Seattle manufacturer receives manufacturing award on third day of statewide tour (w/ video)
From the largest private-sector employer in Washington to an incubator for next-generation makers, the Manufacturing Week bus tour had a little bit of everything on Friday’s trip from Auburn to Seattle.
National Manufacturing Day started at The Boeing Company’s fabrication facility in Auburn, which employs 5,000 people in eight different business units.
U.S. Rep. Kim Schrier joined AWB and Boeing team members for a tour that included Boeing’s Workforce Readiness Center (WRC). Boeing’s apprenticeship program is 84 years old. First Lady Eleanor Roosevelt was at the first graduation ceremony in 1940 and presented certificates to the graduates.
Today there are 71 apprentices in the program.
“As times change our skills and jobs changes. Our job is looking out at what's coming in the future,” said Shelley Wilson a manager at the WRC.
Another part of the tour was in the Fabrication - Emergent Operations, where around 1,000 employees process aluminum or hard metal into finished products, ranging in size from something that can fit in the palm of a hand to products 15 feet across.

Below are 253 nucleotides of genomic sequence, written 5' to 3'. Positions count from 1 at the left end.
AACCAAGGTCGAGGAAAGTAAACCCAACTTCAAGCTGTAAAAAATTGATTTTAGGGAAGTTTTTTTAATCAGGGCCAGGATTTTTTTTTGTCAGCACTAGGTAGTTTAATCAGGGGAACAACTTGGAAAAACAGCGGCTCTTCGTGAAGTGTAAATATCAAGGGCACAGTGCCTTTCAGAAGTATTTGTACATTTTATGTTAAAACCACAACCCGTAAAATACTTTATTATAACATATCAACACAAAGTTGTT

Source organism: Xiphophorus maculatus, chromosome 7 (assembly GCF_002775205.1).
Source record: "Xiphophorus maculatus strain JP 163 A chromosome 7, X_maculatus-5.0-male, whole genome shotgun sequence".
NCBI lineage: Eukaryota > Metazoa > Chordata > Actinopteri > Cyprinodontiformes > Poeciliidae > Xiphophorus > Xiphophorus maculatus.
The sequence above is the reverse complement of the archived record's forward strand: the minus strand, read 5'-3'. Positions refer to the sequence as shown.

Among the items the team was working on was a Wi-Fi mounting plate that will fit like a turtle shell on top of a fuselage to retrofit planes produced before in-flight Wi-Fi had been developed.
Another tour stop was in the Production System Creation Center.
Engineers there come up with solutions to production issues, with rapid prototyping to create functional tools that will integrate in a practical way with how workers actually produce things. Brian Hughey, a manager in the center, calls it “automating with the human touch.”
Overall, the team members at Boeing’s Auburn fabrication site produce 17,000 parts for the company’s airplanes every day. In 4.2 million square feet, the site’s capabilities include metals, tooling, emergent and specialty manufacturing.
Pioneer Industries and Pioneer Human Services, Seattle
The next stop was just a few miles away at one of Boeing’s suppliers, Pioneer Industries, which is part of a broader social enterprise called Pioneer Human Services, which focuses on providing training and jobs to people who have been incarcerated.
In 2018, two-thirds of the enterprise workforce was formerly incarcerated or in recovery. Pioneer Industries’ three plants in south Seattle manufacture over two million aerospace parts. Its capabilities include comprehensive sheet metal fabrication, machining, finishing, water jet and laser cutting and assembly services for a wide range of current products in the aerospace and commercial industries.
Felicia Bower, general manager of Pioneer Industries, started at Pioneer Industries 20 years ago as a deburrer after her own run-ins with the criminal justice system.
“I didn’t grow up thinking I would be in manufacturing but I took a wrong turn and ended up here. It changed my life. Manufacturing helps us help people help themselves. I see it every day.” After coming through the program and rising up through the ranks, she is a believer in Pioneer’s mission to provide opportunities to people like herself. “You can start with being incarcerated with no experience to being in the executive level,” she said.